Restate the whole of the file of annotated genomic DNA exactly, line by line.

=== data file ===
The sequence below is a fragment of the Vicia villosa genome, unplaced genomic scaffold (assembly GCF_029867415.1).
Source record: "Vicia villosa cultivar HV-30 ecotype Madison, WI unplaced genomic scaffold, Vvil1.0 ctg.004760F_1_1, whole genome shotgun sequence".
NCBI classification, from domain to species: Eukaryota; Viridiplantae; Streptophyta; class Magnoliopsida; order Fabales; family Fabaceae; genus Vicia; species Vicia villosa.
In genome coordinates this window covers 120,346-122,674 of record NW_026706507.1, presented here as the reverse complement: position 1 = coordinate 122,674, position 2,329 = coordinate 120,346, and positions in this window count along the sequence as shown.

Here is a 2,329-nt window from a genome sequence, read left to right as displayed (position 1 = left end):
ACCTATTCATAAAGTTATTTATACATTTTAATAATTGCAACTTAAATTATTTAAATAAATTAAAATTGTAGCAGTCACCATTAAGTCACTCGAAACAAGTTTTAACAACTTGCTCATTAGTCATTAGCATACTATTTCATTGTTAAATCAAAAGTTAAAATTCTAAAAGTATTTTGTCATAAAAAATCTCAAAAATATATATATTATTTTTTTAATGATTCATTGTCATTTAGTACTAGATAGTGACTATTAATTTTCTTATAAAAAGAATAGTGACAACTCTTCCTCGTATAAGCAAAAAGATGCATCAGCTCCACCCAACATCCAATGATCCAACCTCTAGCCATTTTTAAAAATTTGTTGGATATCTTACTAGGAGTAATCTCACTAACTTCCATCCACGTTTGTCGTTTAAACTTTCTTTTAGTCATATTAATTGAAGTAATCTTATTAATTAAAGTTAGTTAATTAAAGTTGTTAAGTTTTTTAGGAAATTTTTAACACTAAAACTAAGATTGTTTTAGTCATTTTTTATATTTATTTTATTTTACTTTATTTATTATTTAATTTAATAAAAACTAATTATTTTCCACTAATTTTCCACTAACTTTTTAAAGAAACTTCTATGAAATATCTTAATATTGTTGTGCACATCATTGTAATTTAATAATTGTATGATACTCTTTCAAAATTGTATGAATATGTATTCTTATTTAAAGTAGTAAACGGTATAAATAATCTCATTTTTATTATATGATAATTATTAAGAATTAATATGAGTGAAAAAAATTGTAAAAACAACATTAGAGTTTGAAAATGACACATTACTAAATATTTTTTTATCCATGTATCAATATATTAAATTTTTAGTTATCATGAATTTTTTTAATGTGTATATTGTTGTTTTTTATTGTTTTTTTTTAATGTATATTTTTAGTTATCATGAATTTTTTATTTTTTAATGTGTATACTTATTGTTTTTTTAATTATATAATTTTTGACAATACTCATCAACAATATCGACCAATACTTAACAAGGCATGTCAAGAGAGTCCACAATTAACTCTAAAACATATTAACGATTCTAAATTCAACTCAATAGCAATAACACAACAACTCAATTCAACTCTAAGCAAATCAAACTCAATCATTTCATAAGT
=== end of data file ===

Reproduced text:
The sequence below is a fragment of the Vicia villosa genome, unplaced genomic scaffold (assembly GCF_029867415.1).
Source record: "Vicia villosa cultivar HV-30 ecotype Madison, WI unplaced genomic scaffold, Vvil1.0 ctg.004760F_1_1, whole genome shotgun sequence".
NCBI classification, from domain to species: Eukaryota; Viridiplantae; Streptophyta; class Magnoliopsida; order Fabales; family Fabaceae; genus Vicia; species Vicia villosa.
In genome coordinates this window covers 120,346-122,674 of record NW_026706507.1, presented here as the reverse complement: position 1 = coordinate 122,674, position 2,329 = coordinate 120,346, and positions in this window count along the sequence as shown.

Here is a 2,329-nt window from a genome sequence, read left to right as displayed (position 1 = left end):
ACCTATTCATAAAGTTATTTATACATTTTAATAATTGCAACTTAAATTATTTAAATAAATTAAAATTGTAGCAGTCACCATTAAGTCACTCGAAACAAGTTTTAACAACTTGCTCATTAGTCATTAGCATACTATTTCATTGTTAAATCAAAAGTTAAAATTCTAAAAGTATTTTGTCATAAAAAATCTCAAAAATATATATATTATTTTTTTAATGATTCATTGTCATTTAGTACTAGATAGTGACTATTAATTTTCTTATAAAAAGAATAGTGACAACTCTTCCTCGTATAAGCAAAAAGATGCATCAGCTCCACCCAACATCCAATGATCCAACCTCTAGCCATTTTTAAAAATTTGTTGGATATCTTACTAGGAGTAATCTCACTAACTTCCATCCACGTTTGTCGTTTAAACTTTCTTTTAGTCATATTAATTGAAGTAATCTTATTAATTAAAGTTAGTTAATTAAAGTTGTTAAGTTTTTTAGGAAATTTTTAACACTAAAACTAAGATTGTTTTAGTCATTTTTTATATTTATTTTATTTTACTTTATTTATTATTTAATTTAATAAAAACTAATTATTTTCCACTAATTTTCCACTAACTTTTTAAAGAAACTTCTATGAAATATCTTAATATTGTTGTGCACATCATTGTAATTTAATAATTGTATGATACTCTTTCAAAATTGTATGAATATGTATTCTTATTTAAAGTAGTAAACGGTATAAATAATCTCATTTTTATTATATGATAATTATTAAGAATTAATATGAGTGAAAAAAATTGTAAAAACAACATTAGAGTTTGAAAATGACACATTACTAAATATTTTTTTATCCATGTATCAATATATTAAATTTTTAGTTATCATGAATTTTTTTAATGTGTATATTGTTGTTTTTTATTGTTTTTTTTTAATGTATATTTTTAGTTATCATGAATTTTTTATTTTTTAATGTGTATACTTATTGTTTTTTTAATTATATAATTTTTGACAATACTCATCAACAATATCGACCAATACTTAACAAGGCATGTCAAGAGAGTCCACAATTAACTCTAAAACATATTAACGATTCTAAATTCAACTCAATAGCAATAACACAACAACTCAATTCAACTCTAAGCAAATCAAACTCAATCATTTCATAAGT